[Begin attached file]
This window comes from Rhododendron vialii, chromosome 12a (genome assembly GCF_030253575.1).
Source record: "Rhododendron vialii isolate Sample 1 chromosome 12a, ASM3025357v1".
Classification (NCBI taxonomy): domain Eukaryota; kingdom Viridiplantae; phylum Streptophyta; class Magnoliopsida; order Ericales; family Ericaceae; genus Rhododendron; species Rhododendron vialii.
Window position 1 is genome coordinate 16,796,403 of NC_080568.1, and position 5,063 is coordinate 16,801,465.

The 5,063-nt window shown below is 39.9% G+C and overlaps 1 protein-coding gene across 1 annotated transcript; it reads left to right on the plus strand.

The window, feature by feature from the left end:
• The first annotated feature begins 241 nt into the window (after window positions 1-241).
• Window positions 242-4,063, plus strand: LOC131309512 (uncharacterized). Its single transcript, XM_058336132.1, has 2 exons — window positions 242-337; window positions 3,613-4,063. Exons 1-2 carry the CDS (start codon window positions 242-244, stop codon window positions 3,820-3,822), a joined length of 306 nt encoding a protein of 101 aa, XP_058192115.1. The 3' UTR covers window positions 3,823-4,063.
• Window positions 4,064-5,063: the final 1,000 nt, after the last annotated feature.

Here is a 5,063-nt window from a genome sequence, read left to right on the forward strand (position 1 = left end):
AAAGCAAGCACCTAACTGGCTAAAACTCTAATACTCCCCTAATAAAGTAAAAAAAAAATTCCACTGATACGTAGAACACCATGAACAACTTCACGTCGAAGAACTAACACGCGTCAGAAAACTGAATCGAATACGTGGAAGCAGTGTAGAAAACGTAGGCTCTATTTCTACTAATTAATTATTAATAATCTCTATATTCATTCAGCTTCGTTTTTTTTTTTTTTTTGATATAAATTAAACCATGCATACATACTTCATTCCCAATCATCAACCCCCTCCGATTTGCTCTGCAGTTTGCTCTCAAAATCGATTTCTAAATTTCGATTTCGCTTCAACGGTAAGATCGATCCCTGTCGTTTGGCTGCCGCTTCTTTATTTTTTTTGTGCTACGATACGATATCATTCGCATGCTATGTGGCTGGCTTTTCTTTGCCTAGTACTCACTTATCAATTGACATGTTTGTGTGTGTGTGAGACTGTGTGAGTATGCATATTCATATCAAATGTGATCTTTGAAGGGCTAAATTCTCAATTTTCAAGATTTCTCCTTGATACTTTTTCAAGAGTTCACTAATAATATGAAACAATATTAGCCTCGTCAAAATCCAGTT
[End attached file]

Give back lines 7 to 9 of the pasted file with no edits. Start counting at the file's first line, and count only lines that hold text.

• The first annotated feature begins 241 nt into the window (after window positions 1-241).
• Window positions 242-4,063, plus strand: LOC131309512 (uncharacterized). Its single transcript, XM_058336132.1, has 2 exons — window positions 242-337; window positions 3,613-4,063. Exons 1-2 carry the CDS (start codon window positions 242-244, stop codon window positions 3,820-3,822), a joined length of 306 nt encoding a protein of 101 aa, XP_058192115.1. The 3' UTR covers window positions 3,823-4,063.
• Window positions 4,064-5,063: the final 1,000 nt, after the last annotated feature.